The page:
Monday, November 16, 2015

Submission to God's will (Mercy Monday)

Happy Monday, everyone! I've decided that, with the Year of Mercy rapidly approaching (it begins on December 8), I really need to get my act together and bring back more posts with St. Faustina's Diary. There are so many amazing chunks of epicness to munch on, pray with, and implement in our lives! Today, let's look at what God tells St. Faustina about following His will. 

"During my meditation, I heard these words: My daughter, you give Me most glory by patiently submitting to My will, and you win for yourself greater merit than that which any fast or mortification could ever gain for you. Know, My daughter, that if you submit your will to Mine, you draw upon yourself My special delight. This sacrifice is pleasing to Me and full of sweetness. I take pleasure in it; there is power in it." (Notebook II, #904)
Fasting and mortifications are noble, and important practices to do in our lives. However, we must first follow God's will in all things. I cannot count how many times in my life that Control Freak AnneMarie has outlined all of these elaborate plans and sacrifices, and then proceeded to tell God exactly what needs to happen. Yeah...not a great idea at all. I mean, duh, God definitely knows me better than I know myself, and He always knows what's best for me. So why do I try to boss Him around? It's pretty pointless. So, I keep trying to be putty in God's hands. I keep trying to open myself up to His will. Usually, this results in me looking like an absolute fool (if not to others, at least to myself), but it's something I'm getting used to! Especially as this liturgical year draws to a close (PEOPLE! The Solemnity of Christ the King is this Sunday!), I think this passage from St. Faustina's Diary is so valuable to meditate on. This Advent, how will we actively try to submit ourselves to the will of God each day?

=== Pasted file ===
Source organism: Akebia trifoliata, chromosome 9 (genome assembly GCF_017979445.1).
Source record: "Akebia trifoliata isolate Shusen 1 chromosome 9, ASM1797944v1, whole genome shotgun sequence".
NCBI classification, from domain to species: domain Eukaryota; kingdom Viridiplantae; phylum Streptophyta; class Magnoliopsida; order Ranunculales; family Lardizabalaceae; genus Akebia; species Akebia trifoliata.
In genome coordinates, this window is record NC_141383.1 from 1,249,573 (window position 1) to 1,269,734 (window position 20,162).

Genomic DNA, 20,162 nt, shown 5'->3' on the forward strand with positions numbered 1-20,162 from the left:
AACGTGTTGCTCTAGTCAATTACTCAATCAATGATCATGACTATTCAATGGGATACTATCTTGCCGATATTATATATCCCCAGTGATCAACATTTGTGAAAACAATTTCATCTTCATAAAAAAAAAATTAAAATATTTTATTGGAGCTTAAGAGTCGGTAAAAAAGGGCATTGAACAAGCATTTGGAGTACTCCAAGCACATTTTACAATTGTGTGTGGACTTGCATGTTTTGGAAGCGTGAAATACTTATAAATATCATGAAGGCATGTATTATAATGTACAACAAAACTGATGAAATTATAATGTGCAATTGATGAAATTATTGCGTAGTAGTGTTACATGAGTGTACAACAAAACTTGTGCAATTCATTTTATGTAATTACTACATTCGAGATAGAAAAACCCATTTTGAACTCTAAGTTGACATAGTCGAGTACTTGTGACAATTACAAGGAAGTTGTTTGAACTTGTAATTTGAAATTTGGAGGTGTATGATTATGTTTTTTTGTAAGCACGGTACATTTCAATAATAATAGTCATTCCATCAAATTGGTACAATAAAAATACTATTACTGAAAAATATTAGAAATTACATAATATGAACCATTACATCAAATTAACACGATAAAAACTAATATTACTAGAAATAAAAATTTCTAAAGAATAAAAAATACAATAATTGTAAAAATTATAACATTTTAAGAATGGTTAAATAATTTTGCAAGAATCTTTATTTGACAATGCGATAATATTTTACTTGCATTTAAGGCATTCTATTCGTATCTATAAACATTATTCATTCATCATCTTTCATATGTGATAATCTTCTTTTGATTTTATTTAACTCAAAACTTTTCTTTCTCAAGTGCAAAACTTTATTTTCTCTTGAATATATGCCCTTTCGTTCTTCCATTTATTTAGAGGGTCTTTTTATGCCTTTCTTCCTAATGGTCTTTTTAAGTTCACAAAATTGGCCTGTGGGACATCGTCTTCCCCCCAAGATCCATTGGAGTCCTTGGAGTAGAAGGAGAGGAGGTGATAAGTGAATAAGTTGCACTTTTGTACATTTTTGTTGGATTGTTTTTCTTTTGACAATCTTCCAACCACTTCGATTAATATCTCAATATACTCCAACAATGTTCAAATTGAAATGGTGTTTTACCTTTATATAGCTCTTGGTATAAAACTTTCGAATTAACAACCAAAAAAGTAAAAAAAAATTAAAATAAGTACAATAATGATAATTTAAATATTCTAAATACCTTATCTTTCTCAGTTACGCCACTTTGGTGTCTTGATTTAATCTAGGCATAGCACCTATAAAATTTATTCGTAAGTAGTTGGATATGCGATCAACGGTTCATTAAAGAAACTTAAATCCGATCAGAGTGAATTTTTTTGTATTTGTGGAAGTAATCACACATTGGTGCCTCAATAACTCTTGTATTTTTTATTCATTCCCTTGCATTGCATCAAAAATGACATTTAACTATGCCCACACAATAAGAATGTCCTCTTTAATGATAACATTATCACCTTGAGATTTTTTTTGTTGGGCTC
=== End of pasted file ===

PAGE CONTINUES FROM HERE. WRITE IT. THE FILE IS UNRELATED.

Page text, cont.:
1. I try really hard, but sometimes I just don't understand. There's one thing in particular, I may have mentioned it to you in an email but I'm not positive, that I've been praying for for years. Many, many years. And it seems like the prayers go unanswered. It's hard not to feel abandoned. But I just tell myself, "okay, it's not in His will yet." But then it's so hard to understand WHY, even though it's likely not for me to understand. I'm not praying for something selfish. I've spent countless days and nights crying over the situation. But in spite of it all I try so hard to be patient. Sometimes I fail, but then I just try again. I don't understand God's will but I will submit to it, even when it's not easy to do so.

    1. Wow, that's super powerful. I mean, right there, you captured what I think is such a huge part of this whole "striving for holiness" thing: failing, but trying again, not understanding God's will, but seeking to submit to it in spite of all the difficulties. What you're going through sounds kinda similar to what some people I know have been going through for a few years. It's so darn hard to be patient when you're like, "God, I literally see no problem with my prayer being answered in this way." I've definitely had moments kinda like that in my own life before, though probably not on the scale that you've experienced, and it's super frustrating. For one of my classes in college last year, we studied the Book of Job, and it was actually a big light bulb moment for me, to see his open, trusting response to suffering and how God ultimately was working even when it seemed like prayers were going unanswered. As lame as those trials are, it is powerful, though, how God uses them to build us into stronger people-and "blind obedience" is one of the 10 "big-time" virtues of Mary, so those kinds of experiences definitely help us grow in that.